???????????????????????????????Six years along, this wine engenders a couple of reliable observations: It probably is still here – despite a string of 90 Point scores from reputable sources like Wine Advocate, International Wine Cellar, Guia Repsol, and Decanter – because it was a bit tight in its early years. It is also, compared to many Rioja wineries and despite Hemingway’s patronage and its unquestionable standing as one of Rioja’s premier wineries, still fairly obscure for American wine fans. Whatever the reason, the fact that it is still available is an absolute windfall for anyone who has ever contracted the Rioja bug, or any broad-minded Bordeaux-philes.

This is a medium-bodied, palate-coating, rounded, vibrant red that masks its firm tannins with a bounty of red cherries, raspberries, dried cranberries, figs, dates, and plums. The grace notes are a powerful suggestion of light-cured tobacco leaf, toffee, marzipan, sage, and anise. It finishes a bit tart, which would be a drawback in some styles of wine but makes perfect sense in the context of this one. The unique Rioja conjunction of the lowland alluvial stones and calcium, in harmony with the hilly limestone vineyard beds, creates a complicated mineral character somewhat akin to the alluvial-volcanic soils Washington’s Rattlesnake Hills. The underpinning of tangy, earthy limestone in this wine screams Rioja, in a way that’s sometimes masked in the larger, more international-styled reds of the region.

So…is this a profound, earth-shaking Rioja that every collector must have? Depends on the collector. For someone like me – who collects to drink the things – I would (and do) consider it a minor tragedy when one like this, solidly rooted in the graceful traditional style, slips by. For Bordeaux fans looking for an affordable alternative to casual consumption of your pricey Cru wines, traditional Rioja is a perfect answer. For casual wine drinkers, maybe not. But what distinguishes this from so many of the Reserva wines is that this one, crammed with all that lovely fruit, engrossing terroir notes, and lovely barrel character…will run ya about $14. Yep…FOURTEEN DOLLARS.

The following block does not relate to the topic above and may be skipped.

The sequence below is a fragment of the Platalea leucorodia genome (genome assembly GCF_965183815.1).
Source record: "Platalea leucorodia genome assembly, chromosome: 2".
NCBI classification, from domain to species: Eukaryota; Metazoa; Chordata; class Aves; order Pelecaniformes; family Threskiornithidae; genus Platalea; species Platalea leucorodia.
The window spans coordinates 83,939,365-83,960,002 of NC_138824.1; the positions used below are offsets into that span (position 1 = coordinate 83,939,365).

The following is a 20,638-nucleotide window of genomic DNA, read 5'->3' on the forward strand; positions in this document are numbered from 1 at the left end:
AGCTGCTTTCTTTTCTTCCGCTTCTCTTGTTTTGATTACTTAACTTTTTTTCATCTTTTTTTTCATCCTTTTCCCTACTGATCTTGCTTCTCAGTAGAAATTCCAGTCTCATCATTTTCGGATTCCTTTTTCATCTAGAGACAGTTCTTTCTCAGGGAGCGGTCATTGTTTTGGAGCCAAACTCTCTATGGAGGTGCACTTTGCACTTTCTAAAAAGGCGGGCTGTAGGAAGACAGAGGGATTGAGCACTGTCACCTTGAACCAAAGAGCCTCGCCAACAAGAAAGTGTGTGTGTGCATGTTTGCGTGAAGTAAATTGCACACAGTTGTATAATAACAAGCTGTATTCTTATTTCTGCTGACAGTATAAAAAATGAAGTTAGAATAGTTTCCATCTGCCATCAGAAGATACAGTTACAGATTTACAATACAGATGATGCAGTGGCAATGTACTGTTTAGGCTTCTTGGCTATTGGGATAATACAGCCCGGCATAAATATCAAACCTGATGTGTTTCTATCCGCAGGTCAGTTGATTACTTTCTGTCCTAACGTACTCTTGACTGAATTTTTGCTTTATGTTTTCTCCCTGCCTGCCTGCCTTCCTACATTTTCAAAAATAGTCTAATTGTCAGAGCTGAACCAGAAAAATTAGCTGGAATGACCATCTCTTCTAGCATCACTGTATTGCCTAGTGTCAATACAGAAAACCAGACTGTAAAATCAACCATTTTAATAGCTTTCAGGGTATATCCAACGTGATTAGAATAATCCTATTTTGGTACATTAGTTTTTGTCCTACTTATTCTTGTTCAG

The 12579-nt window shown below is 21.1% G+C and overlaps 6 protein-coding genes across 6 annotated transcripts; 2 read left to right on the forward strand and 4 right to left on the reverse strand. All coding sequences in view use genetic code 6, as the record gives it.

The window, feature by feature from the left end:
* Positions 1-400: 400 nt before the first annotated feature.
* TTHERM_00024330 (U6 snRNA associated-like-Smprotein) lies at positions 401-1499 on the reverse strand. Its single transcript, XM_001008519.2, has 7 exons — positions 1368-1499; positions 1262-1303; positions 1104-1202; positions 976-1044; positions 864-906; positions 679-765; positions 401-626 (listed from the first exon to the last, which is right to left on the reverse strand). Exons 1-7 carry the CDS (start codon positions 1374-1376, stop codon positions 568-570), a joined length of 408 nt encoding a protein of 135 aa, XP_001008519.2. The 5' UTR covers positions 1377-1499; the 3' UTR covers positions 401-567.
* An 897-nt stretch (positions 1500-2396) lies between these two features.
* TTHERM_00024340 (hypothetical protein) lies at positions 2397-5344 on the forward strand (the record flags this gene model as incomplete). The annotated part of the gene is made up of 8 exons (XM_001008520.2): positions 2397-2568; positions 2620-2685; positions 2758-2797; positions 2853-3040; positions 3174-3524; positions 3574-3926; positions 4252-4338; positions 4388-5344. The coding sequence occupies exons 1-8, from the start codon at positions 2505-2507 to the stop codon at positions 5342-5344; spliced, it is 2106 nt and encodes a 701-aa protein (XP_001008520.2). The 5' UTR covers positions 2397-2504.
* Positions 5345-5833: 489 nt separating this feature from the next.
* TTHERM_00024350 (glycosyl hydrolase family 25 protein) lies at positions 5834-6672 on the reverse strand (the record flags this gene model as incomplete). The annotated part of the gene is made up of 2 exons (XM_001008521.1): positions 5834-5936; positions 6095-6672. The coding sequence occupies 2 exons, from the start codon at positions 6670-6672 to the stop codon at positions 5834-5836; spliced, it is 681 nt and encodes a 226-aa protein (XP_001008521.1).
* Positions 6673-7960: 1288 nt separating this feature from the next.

OLYMPUS DIGITAL CAMERAI was STUNNED when I saw the prices of this wine online. This is one of the two or three best values I have ever seen in Rioja…hell, in Spanish wines in general but especially in the spendy world of certified Rioja Reserva, where $60+ price tags are more common.

I don’t know what the regional availability of this bottle is and I see by my new catalog that it appears their Seattle distributor no longer lists them in their current roster. It is available online, as a quick link to winesearcher.com will show. This may not really be the best Rioja you ever taste but it will probably make your Top Ten, unless you drink a lot of Rioja. And as a bargain, well, the year is half over and this is in my list of three best values I’ve found yet in 2014.  92 Points

The best lands, the best wines, the Grand Illusion…

– Frederick Anglade, 1890

2 thoughts on “Franco-Espanolas “Rioja Bordon”: Rioja, With Its Roots Showing

  1. Hi Steve – after googling “Rioja Bordon Bordeaux” to clarify a point, I opened a link to your story about it. You wrote: “France’s vineyards had, of course, been wiped out by phylloxera carried in imported American vines…” In fact, rootstock imported from America is what saved French vines! The European vines were almost all destroyed when it was found they could graft the vinifera varieties onto American rootstock, which is resistant to phylloxera. It turned out to work for all varieties and European wine was saved.


    • Actually, Alan, both your statement and mine are true. The original infestation that wiped out much of the French wine biz came over on vines imported from the US. After the epidemic got rolling, in search of answers, the French growers imported phylloxera-resistant vines from…the US. I’m sure it wasn’t at all funny at the time but it makes me chuckle every time I think of it, now.


Speak yer piece, Pilgrim.